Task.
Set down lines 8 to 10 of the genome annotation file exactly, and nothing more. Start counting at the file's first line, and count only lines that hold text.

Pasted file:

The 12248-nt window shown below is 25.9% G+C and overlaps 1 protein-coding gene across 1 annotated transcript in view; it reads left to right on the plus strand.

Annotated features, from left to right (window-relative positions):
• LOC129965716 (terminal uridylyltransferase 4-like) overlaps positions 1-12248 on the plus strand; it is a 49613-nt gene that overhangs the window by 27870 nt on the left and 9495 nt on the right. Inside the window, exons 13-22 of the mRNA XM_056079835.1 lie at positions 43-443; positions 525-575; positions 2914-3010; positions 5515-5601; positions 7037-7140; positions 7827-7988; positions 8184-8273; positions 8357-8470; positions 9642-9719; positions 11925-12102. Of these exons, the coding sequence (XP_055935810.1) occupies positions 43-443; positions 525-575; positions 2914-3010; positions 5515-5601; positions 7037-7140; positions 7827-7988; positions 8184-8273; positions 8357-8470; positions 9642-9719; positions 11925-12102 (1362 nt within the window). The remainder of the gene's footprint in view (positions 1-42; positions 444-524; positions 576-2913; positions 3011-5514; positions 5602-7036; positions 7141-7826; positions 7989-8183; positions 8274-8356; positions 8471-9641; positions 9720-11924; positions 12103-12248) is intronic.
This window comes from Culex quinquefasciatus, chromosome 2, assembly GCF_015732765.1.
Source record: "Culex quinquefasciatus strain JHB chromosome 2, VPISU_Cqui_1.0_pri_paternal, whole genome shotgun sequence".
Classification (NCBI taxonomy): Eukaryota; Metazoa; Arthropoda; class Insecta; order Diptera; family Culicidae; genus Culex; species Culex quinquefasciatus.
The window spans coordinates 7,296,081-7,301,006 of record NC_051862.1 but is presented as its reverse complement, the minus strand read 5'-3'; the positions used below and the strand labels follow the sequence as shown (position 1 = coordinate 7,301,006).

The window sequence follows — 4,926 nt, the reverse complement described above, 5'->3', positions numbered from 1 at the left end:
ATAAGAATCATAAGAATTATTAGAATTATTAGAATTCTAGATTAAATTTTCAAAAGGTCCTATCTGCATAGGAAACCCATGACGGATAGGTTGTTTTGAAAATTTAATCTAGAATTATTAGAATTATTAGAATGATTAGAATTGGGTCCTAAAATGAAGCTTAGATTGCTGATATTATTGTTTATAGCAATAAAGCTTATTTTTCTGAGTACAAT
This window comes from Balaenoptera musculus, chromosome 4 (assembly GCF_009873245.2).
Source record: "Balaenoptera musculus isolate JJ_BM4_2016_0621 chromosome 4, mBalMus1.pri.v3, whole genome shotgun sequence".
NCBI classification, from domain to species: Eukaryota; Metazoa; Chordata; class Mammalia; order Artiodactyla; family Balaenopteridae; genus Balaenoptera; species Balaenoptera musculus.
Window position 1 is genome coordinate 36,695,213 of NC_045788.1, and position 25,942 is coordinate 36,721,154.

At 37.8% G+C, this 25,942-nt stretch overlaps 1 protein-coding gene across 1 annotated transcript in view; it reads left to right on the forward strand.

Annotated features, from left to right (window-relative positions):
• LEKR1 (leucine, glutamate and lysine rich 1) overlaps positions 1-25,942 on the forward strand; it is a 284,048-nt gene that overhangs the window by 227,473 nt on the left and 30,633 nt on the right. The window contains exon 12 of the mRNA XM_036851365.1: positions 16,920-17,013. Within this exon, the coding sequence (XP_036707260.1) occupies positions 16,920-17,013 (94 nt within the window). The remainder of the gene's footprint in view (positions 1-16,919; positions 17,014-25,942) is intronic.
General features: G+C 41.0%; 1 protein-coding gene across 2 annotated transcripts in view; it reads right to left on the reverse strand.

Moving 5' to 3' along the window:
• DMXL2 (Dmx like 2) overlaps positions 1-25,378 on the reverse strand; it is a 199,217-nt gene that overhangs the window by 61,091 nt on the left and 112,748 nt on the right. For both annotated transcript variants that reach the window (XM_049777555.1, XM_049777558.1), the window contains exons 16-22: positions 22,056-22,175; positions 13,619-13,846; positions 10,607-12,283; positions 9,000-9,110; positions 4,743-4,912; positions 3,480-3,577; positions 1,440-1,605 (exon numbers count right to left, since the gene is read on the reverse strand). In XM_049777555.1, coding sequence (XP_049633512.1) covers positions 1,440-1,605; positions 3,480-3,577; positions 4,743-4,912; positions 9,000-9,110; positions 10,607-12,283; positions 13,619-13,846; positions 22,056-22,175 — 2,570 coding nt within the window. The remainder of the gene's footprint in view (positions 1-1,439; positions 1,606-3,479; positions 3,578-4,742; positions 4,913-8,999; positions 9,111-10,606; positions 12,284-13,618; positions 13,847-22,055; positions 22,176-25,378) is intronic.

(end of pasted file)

The window sequence follows — 4,926 nt, the reverse complement described above, 5'->3', positions numbered from 1 at the left end:
ATAAGAATCATAAGAATTATTAGAATTATTAGAATTCTAGATTAAATTTTCAAAAGGTCCTATCTGCATAGGAAACCCATGACGGATAGGTTGTTTTGAAAATTTAATCTAGAATTATTAGAATTATTAGAATGATTAGAATTGGGTCCTAAAATGAAGCTTAGATTGCTGATATTATTGTTTATAGCAATAAAGCTTATTTTTCTGAGTACAAT
This window comes from Balaenoptera musculus, chromosome 4 (assembly GCF_009873245.2).